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Putting the brakes on brake jobs

December 1, 2006
by Norm Tollinsky
In: News with 0 Comments

Off-road brake manufacturers serving a broad spectrum of end users haven’t always been able to design their products to address the unique needs of the underground mining industry. Sometimes, it takes a local dealer to champion the industry’s needs and lobby a manufacturer to develop a product more appropriate for the challenging environment of an underground mine.

Twenty-one years of experience with braking systems for the mining industry had convinced Paul Ballard of the Fluid Power House that there was a need for a better mousetrap.

 

The combination of fine particles and acidic mine groundwater in Sudbury’s underground mines cause the exposed brake parts on personnel carriers to wear prematurely.

 

“They generally get about 30 days out of them and they have to do a brake job which costs anywhere from $600 to $1,000, so we decided to design a system that would last the life of a vehicle.”

 

Ballard turned to Mico, Inc., a U.S.-based off-road brake manufacturer with whom he had been doing business for many years.

 

“We identified the opportunity, sat down with them and convinced them to work with us. ‘Since Sudbury is the hub of the mining world, let us collect the data and figure out what we want to develop,’ we told them. ‘Your engineers can design it for us and we can jointly take it to market.'”

 

The result is the so-called Mico Wheel End Brake, a fully enclosed, wet-type multiple disk brake designed for personnel carriers with a gross vehicle weight of 8,000 pounds and less.

 

Ballard recruited two underground equipment manufacturers and refitters – Miller Technology in North Bay and Driftech in Sudbury – to participate in the research and development exercise.

 

“We explained what we were doing and they jumped on board,” recalled Ballard. “They said, ‘It’s a great idea. We want to be involved with it,’ so they arranged for test platform vehicles – Toyota Landcruisers – and went out of their way to install and test them.”

 

In October, the vehicles were brought back from the field for inspection.

 

“Mico executives and engineers joined us and we did a teardown on the brakes. We were all impressed with what we saw and signed off on the design.”

 

Miller Technology has been a fan of wet, enclosed brakes for 15 or 20 years, using them on heavy-duty Hurth-type axles, said Chad Miller, general sales and marketing manager. They were suited for heavy-build units capable of handling more weight, but “it’s a lot of work to install them,” he said.

 

The Wheel End Brake developed by Mico is ideal for lighter-duty vehicles used for transporting personnel at higher speeds and is less expensive and easier to install.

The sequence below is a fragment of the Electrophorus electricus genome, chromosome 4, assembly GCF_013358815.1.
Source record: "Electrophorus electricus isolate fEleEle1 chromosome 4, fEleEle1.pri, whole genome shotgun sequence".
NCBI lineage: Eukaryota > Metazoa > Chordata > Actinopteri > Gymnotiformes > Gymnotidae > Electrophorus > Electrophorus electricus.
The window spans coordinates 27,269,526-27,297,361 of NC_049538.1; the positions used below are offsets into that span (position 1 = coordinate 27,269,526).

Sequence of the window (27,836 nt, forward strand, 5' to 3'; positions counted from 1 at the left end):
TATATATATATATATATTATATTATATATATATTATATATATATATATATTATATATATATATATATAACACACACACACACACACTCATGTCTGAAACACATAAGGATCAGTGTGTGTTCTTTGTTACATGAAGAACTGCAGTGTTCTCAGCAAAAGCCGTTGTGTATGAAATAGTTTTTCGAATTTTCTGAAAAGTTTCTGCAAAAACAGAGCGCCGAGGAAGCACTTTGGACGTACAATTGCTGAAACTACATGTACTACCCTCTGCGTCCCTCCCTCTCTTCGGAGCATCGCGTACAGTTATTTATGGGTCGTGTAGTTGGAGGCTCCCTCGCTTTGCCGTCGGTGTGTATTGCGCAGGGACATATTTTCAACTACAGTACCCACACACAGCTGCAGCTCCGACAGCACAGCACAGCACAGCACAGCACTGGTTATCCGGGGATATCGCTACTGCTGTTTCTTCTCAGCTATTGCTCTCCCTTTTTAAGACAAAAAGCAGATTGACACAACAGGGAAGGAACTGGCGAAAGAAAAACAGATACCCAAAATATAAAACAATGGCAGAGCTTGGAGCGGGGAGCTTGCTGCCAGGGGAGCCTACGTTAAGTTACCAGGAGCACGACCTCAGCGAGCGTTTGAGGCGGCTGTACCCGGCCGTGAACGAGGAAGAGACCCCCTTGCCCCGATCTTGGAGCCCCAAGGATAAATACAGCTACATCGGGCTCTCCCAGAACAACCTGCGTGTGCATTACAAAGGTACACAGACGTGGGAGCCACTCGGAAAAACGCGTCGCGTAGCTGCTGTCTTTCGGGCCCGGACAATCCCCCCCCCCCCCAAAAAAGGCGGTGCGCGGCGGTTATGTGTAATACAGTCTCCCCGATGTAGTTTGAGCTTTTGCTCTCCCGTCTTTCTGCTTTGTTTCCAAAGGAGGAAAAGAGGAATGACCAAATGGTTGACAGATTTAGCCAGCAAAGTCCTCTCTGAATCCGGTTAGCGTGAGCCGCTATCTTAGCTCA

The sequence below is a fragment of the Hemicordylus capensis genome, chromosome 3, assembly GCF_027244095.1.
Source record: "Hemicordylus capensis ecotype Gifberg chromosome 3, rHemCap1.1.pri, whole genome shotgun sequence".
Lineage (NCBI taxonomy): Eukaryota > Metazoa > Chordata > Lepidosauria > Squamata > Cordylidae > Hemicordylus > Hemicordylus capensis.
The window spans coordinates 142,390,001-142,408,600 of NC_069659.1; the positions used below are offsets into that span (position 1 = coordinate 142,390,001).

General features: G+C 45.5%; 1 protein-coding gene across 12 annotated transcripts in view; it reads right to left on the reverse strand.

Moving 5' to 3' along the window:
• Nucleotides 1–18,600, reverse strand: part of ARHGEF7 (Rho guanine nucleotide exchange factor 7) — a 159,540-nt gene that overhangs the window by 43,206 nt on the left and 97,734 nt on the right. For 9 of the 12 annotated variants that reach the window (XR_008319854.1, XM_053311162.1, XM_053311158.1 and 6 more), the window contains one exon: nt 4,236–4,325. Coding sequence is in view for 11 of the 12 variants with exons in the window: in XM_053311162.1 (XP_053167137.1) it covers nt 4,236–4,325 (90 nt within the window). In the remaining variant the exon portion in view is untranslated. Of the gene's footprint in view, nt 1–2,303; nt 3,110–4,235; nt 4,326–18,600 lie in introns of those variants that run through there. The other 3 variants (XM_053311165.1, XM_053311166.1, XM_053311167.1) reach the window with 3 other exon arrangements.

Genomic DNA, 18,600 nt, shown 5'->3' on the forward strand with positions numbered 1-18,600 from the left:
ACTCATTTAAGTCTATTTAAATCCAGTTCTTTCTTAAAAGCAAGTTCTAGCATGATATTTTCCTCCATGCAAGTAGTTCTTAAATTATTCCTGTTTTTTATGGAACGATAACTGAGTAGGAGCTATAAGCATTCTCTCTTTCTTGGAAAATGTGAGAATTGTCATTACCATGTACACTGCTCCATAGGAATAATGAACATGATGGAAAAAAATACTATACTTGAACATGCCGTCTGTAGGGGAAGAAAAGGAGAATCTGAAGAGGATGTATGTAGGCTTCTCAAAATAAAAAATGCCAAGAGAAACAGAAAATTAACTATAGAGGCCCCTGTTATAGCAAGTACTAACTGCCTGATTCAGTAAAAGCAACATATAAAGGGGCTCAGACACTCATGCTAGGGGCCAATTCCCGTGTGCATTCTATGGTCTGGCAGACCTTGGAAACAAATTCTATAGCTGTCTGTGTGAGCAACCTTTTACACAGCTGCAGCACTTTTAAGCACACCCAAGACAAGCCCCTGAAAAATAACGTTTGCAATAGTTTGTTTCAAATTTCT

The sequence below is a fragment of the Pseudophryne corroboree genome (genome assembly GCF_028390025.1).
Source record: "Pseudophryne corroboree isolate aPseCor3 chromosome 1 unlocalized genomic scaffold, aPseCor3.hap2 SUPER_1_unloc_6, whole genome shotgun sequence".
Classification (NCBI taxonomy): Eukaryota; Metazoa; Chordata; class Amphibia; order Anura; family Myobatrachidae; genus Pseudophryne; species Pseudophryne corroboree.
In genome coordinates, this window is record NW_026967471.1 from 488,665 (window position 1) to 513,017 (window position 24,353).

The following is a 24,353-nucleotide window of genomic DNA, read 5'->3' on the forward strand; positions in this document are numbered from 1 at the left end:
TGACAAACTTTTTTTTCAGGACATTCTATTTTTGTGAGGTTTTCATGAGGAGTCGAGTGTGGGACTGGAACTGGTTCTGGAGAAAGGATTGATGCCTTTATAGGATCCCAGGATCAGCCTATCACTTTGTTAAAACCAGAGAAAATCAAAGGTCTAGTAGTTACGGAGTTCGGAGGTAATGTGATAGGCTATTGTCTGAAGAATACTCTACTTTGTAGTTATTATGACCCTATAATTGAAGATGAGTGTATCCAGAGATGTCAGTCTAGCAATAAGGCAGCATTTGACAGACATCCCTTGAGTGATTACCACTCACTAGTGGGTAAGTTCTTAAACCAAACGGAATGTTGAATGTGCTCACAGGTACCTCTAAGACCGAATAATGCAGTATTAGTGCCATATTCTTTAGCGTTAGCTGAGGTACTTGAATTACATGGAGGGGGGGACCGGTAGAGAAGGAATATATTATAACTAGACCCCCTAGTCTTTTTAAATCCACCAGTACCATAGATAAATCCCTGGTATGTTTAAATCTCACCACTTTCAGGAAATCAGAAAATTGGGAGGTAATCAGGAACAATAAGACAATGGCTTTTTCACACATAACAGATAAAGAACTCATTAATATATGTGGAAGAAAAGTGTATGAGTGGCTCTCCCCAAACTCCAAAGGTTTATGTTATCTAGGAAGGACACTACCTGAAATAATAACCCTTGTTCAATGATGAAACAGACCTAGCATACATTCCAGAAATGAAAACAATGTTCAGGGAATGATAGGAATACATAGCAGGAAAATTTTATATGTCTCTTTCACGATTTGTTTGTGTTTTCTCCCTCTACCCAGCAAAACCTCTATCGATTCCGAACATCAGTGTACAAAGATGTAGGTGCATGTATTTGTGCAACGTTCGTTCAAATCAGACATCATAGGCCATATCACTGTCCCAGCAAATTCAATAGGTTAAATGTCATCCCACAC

“We tried other brake systems for light-duty vehicles and in two hours, they’re overheating and experiencing brake fade. This product is far superior to anything we tested in the last five years.”

 

An initial production run of 100 brakes is scheduled to hit the market in January and additional testing is being done to develop the same braking system for vehicles with Dana-style axles.

 

The so-called fully enclosed wet-style brake isn’t new to the mining industry. Bigger underground equipment such as load-haul-dump machines and haul trucks have been using them for several years and have generated “huge savings,” said Ballard. Wet brake systems for lighter vehicles such as personnel carriers have also been available, but there were “technical issues” with them, he added.

 

Achieving the right price point and superior reliability were crucial to the success of the Mica Wheel End Brake. “You can’t afford to put a $30,000 brake system on a vehicle worth $50,000 to $100,000,” said Ballard.

 

The more modestly priced Mico brake offers mining companies a one-year payback for a vehicle with a three-year lifespan, he said.

 

The mine saves money on brake jobs and increased vehicle availability boosts productivity.

 

The development of a reliable and cost-effective brake system for light-duty underground personnel carriers is a reflection of the synergies in the Sudbury area mining cluster, said Ballard.

 

“If you’re outside it, you don’t get a handle on the dynamics of it, but I’ve been here for more than 20 years and lived in the environment. When you look at the co-operation between mining suppliers – even competitors – and how they bring different skill sets to solving problems, it’s fascinating. We take it for granted.”

 

The Wheel End Brake is the second brake system co-developed by Mico and the Fluid Power House. A driveline multiple disk brake system for heavy-duty underground mining applications such as carriers and scissor lift platforms resulted from their first collaboration.

 

 

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